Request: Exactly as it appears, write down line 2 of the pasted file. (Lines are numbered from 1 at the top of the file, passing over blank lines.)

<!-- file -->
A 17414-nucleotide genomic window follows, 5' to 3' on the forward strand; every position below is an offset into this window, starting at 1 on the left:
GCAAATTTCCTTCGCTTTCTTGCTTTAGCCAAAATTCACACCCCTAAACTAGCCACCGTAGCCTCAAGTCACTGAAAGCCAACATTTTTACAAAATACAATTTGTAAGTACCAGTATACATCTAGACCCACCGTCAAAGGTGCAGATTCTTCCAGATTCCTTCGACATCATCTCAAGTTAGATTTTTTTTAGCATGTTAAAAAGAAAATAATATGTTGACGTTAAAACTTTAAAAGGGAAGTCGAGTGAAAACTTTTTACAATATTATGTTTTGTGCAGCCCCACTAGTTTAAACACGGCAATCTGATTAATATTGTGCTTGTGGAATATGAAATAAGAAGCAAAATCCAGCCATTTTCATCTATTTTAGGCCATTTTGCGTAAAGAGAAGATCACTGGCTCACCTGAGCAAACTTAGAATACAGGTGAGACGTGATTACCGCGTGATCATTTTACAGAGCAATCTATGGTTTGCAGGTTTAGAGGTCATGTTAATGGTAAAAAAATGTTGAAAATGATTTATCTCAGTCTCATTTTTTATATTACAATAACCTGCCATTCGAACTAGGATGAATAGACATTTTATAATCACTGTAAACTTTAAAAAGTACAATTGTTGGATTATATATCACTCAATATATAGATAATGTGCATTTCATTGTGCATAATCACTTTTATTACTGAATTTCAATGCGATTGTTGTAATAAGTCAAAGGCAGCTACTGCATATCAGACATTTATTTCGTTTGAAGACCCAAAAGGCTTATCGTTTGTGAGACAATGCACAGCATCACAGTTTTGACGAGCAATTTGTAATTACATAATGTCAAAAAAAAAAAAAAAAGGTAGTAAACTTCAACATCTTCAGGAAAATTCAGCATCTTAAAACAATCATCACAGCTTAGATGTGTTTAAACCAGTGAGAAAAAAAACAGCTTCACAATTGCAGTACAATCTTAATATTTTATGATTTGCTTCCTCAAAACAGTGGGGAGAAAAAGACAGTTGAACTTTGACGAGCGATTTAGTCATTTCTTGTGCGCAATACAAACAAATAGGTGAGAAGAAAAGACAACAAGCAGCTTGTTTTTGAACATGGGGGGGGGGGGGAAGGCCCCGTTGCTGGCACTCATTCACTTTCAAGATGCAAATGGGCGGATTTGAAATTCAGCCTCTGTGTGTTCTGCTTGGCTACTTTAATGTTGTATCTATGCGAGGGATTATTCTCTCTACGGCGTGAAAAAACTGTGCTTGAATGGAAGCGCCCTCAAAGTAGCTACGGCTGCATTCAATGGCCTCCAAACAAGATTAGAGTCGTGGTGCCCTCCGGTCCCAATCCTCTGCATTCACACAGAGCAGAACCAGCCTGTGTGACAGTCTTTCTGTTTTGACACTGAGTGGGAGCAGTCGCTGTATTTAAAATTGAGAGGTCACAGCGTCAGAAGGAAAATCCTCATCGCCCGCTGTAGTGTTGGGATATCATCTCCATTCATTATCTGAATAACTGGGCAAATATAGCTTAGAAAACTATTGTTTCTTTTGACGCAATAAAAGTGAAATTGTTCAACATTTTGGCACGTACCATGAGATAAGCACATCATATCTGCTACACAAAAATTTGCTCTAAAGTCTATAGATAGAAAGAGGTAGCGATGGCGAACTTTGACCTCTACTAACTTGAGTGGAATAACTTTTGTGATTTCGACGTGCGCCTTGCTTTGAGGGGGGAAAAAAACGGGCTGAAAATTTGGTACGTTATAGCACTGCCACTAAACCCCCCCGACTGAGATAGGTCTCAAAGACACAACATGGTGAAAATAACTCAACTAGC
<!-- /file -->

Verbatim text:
GCAAATTTCCTTCGCTTTCTTGCTTTAGCCAAAATTCACACCCCTAAACTAGCCACCGTAGCCTCAAGTCACTGAAAGCCAACATTTTTACAAAATACAATTTGTAAGTACCAGTATACATCTAGACCCACCGTCAAAGGTGCAGATTCTTCCAGATTCCTTCGACATCATCTCAAGTTAGATTTTTTTTAGCATGTTAAAAAGAAAATAATATGTTGACGTTAAAACTTTAAAAGGGAAGTCGAGTGAAAACTTTTTACAATATTATGTTTTGTGCAGCCCCACTAGTTTAAACACGGCAATCTGATTAATATTGTGCTTGTGGAATATGAAATAAGAAGCAAAATCCAGCCATTTTCATCTATTTTAGGCCATTTTGCGTAAAGAGAAGATCACTGGCTCACCTGAGCAAACTTAGAATACAGGTGAGACGTGATTACCGCGTGATCATTTTACAGAGCAATCTATGGTTTGCAGGTTTAGAGGTCATGTTAATGGTAAAAAAATGTTGAAAATGATTTATCTCAGTCTCATTTTTTATATTACAATAACCTGCCATTCGAACTAGGATGAATAGACATTTTATAATCACTGTAAACTTTAAAAAGTACAATTGTTGGATTATATATCACTCAATATATAGATAATGTGCATTTCATTGTGCATAATCACTTTTATTACTGAATTTCAATGCGATTGTTGTAATAAGTCAAAGGCAGCTACTGCATATCAGACATTTATTTCGTTTGAAGACCCAAAAGGCTTATCGTTTGTGAGACAATGCACAGCATCACAGTTTTGACGAGCAATTTGTAATTACATAATGTCAAAAAAAAAAAAAAAAGGTAGTAAACTTCAACATCTTCAGGAAAATTCAGCATCTTAAAACAATCATCACAGCTTAGATGTGTTTAAACCAGTGAGAAAAAAAACAGCTTCACAATTGCAGTACAATCTTAATATTTTATGATTTGCTTCCTCAAAACAGTGGGGAGAAAAAGACAGTTGAACTTTGACGAGCGATTTAGTCATTTCTTGTGCGCAATACAAACAAATAGGTGAGAAGAAAAGACAACAAGCAGCTTGTTTTTGAACATGGGGGGGGGGGGGAAGGCCCCGTTGCTGGCACTCATTCACTTTCAAGATGCAAATGGGCGGATTTGAAATTCAGCCTCTGTGTGTTCTGCTTGGCTACTTTAATGTTGTATCTATGCGAGGGATTATTCTCTCTACGGCGTGAAAAAACTGTGCTTGAATGGAAGCGCCCTCAAAGTAGCTACGGCTGCATTCAATGGCCTCCAAACAAGATTAGAGTCGTGGTGCCCTCCGGTCCCAATCCTCTGCATTCACACAGAGCAGAACCAGCCTGTGTGACAGTCTTTCTGTTTTGACACTGAGTGGGAGCAGTCGCTGTATTTAAAATTGAGAGGTCACAGCGTCAGAAGGAAAATCCTCATCGCCCGCTGTAGTGTTGGGATATCATCTCCATTCATTATCTGAATAACTGGGCAAATATAGCTTAGAAAACTATTGTTTCTTTTGACGCAATAAAAGTGAAATTGTTCAACATTTTGGCACGTACCATGAGATAAGCACATCATATCTGCTACACAAAAATTTGCTCTAAAGTCTATAGATAGAAAGAGGTAGCGATGGCGAACTTTGACCTCTACTAACTTGAGTGGAATAACTTTTGTGATTTCGACGTGCGCCTTGCTTTGAGGGGGGAAAAAAACGGGCTGAAAATTTGGTACGTTATAGCACTGCCACTAAACCCCCCCGACTGAGATAGGTCTCAAAGACACAACATGGTGAAAATAACTCAACTAGC